• Murphy 4th, F.V.
      • Weir J.R.
      • Ramakrishnan V.
      The crystal structure of the ribosome bound to EF-Tu and aminoacyl-tRNA.
      ). Once the aa-tRNA is accommodated in the A-site, the amino group of the amino acid mounts a nucleophilic attack on the carbonyl carbon of the peptidyl-tRNA (pt-tRNA), which is lodged at the P-site. As a result, a peptide bond is formed between the A-site amino acid (of aa-tRNA) and the P-site peptidyl moiety (of the pt-tRNA), with a concomitant deacylation of tRNA and the translocation of the mRNA by a codon, thereby preparing the ribosome for the next round of polypeptide elongation (
      • Rodnina M.V.
      • Beringer M.
      • Wintermeyer W.
      How ribosomes make peptide bonds.
      ,
      • Voorhees R.M.
      • Ramakrishnan V.
      Structural basis of the translational elongation cycle.
      ). The newly formed peptidyl moiety of pt-tRNA will now have one amino acid more than the earlier pt-tRNA (
      • Youngman E.M.
      • Brunelle J.L.
      • Kochaniak A.B.
      • Green R.
      The active site of the ribosome is composed of two layers of conserved nucleotides with distinct roles in peptide bond formation and peptide release.
      ,
      • Routh S.B.
      • Sankaranarayanan R.
      Mechanistic insights into catalytic RNA-protein complexes involved in translation of the genetic code.
      ). In this plethora of events of peptide synthesis, how d-aa-tRNAs are treated by the ribosome is of specific interest and is essential for tweaking the ribosome for making noncanonical peptides.
      Since the past decade, researchers have been trying to exploit the power of the ribosome to create novel polymers and also to understand the mechanistic basis of protein folding using unnatural amino acids. In the process, the use of d-amino acids to generate variations in peptides has led to the understanding of how d-aa-tRNAs are treated by the ribosomal machinery. One of the early studies includes the demonstration that d-amino acids, if charged on initiator tRNA, can efficiently initiate peptide synthesis. All d-amino acids can participate in the translation initiation process but with variable efficiencies, with d-Tyr, d-Phe, and d-Cys being the maximum >25% (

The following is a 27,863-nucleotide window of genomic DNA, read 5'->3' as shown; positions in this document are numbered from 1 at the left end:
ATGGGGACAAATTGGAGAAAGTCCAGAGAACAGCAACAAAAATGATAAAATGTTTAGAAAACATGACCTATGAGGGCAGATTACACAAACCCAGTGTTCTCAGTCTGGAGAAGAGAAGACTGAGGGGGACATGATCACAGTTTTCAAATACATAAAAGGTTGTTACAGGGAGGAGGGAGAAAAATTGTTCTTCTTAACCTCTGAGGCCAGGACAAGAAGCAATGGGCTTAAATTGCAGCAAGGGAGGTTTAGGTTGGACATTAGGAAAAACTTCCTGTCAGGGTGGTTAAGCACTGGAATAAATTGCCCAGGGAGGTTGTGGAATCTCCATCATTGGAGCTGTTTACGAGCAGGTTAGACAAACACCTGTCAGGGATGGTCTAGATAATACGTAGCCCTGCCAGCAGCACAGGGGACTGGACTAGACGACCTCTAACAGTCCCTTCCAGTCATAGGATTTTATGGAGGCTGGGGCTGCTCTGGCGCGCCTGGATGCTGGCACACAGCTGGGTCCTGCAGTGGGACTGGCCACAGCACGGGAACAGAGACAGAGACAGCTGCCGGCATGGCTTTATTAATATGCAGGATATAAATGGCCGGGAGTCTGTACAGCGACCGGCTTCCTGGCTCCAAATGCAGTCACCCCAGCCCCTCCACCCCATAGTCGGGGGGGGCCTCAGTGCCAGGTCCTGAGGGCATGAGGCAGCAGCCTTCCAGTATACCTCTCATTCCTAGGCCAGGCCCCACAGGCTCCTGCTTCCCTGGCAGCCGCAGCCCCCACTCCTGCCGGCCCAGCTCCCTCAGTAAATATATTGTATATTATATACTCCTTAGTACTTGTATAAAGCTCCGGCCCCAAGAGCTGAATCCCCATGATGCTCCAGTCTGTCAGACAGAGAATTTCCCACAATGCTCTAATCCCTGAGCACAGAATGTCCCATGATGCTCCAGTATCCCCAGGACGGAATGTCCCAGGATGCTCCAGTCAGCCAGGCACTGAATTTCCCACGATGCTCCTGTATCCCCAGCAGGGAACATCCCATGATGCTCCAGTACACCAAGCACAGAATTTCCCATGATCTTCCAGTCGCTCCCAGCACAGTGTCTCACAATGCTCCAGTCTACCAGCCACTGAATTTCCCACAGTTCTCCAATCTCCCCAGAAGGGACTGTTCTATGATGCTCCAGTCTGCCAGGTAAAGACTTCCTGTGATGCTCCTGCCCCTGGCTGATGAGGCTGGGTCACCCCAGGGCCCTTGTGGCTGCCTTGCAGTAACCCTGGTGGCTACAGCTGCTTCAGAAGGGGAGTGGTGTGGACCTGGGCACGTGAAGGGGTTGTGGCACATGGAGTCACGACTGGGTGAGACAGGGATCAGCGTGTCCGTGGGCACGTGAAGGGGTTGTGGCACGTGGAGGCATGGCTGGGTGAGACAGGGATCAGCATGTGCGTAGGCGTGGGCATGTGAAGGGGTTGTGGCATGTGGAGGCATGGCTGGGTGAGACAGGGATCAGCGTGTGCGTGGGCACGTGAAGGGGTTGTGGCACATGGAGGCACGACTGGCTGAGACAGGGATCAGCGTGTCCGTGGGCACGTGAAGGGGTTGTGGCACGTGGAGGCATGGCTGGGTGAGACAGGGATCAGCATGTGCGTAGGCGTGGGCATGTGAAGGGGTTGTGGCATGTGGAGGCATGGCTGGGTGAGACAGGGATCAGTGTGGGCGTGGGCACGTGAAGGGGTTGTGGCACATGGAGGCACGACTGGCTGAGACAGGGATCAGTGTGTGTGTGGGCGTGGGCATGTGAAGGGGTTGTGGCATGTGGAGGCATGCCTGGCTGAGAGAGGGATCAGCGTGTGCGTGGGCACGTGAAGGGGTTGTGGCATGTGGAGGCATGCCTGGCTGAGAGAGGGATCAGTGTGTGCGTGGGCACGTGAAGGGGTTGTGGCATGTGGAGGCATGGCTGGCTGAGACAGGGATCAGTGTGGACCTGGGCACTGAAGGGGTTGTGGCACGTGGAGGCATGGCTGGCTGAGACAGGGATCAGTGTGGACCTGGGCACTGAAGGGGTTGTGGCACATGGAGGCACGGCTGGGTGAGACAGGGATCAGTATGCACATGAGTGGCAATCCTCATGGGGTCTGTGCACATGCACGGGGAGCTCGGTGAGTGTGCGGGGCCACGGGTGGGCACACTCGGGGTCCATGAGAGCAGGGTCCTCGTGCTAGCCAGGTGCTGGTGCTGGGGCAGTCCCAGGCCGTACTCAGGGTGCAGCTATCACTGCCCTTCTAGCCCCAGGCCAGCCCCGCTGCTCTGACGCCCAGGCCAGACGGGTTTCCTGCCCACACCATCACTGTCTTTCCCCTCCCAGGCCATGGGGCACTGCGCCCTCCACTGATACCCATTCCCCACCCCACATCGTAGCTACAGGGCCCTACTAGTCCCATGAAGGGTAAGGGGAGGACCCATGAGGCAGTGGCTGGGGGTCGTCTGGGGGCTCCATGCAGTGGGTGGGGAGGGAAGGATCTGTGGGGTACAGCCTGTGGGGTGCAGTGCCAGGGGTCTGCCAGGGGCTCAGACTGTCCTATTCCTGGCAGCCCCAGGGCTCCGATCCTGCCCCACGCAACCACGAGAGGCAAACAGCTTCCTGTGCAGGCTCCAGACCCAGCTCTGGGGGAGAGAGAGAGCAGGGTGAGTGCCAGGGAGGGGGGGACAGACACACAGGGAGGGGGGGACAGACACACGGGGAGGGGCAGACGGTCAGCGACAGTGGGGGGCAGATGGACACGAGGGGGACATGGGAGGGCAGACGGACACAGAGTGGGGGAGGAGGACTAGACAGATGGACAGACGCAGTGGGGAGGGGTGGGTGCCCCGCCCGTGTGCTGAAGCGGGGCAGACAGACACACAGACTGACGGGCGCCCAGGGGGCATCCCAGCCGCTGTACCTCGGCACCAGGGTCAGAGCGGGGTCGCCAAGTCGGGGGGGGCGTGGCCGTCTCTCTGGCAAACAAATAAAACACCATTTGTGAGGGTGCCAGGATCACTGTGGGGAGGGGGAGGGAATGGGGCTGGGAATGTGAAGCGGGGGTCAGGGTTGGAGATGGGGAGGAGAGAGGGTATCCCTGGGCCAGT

• Goto Y.
      • Murakami H.
      • Suga H.
      Initiating translation with d-amino acids.
      ). However, methionyl-tRNA synthetase does not mischarge d-Met; hence, the possibility of a d-amino acid acting as the initiator amino acid is not physiologically relevant but nonetheless opens up new scope for making N-terminal protease-resistant peptides. Apart from initiation, the effect of d-amino acids during elongation has also been well-studied. One of the early studies has shown that d-Tyr-tRNA is a poor substrate for peptide elongation, as the number of GTPs hydrolyzed for the formation of one dipeptide is 1.4 and 4 molecules per l- and d-Tyr-tRNA, respectively. Moreover, the rate of peptide bond formation with d-Tyr-tRNA is ∼30-fold slower when compared with that with l-Tyr-tRNA (
      • Yamane T.
      • Miller D.L.
      • Hopfield J.J.
      Discrimination between d- and l-tyrosyl transfer ribonucleic acids in peptide chain elongation.
      ,
      • Ellman J.A.
      • Mendel D.
      • Schultz P.G.
      Site-specific incorporation of novel backbone structures into proteins.
      ). However, these studies were limited to only d-Tyr, and later on with the advent of flexizyme (a synthetic ribozyme-based aminoacylation system), the effect of all of the 19 d-amino acids on the elongation step was studied (
      • Fujino T.
      • Goto Y.
      • Suga H.
      • Murakami H.
      Reevaluation of the d-amino acid compatibility with the elongation event in translation.
      ). Every amino acid varies in its ability to get incorporated into the growing polypeptide chain. Based on this property, amino acids are divided into three groups, Group I (Ala, Ser, Cys, Met, Thr, His, Phe, and Tyr), Group II (Asn, Gln, Val, and Leu), and Group III (Arg, Lys, Asp, Glu, Ile, Trp, and Pro). These three groups have respective elongation efficiencies of >40, 10–40% and no detectable incorporation (
      • Fujino T.
      • Goto Y.
      • Suga H.
      • Murakami H.
      Reevaluation of the d-amino acid compatibility with the elongation event in translation.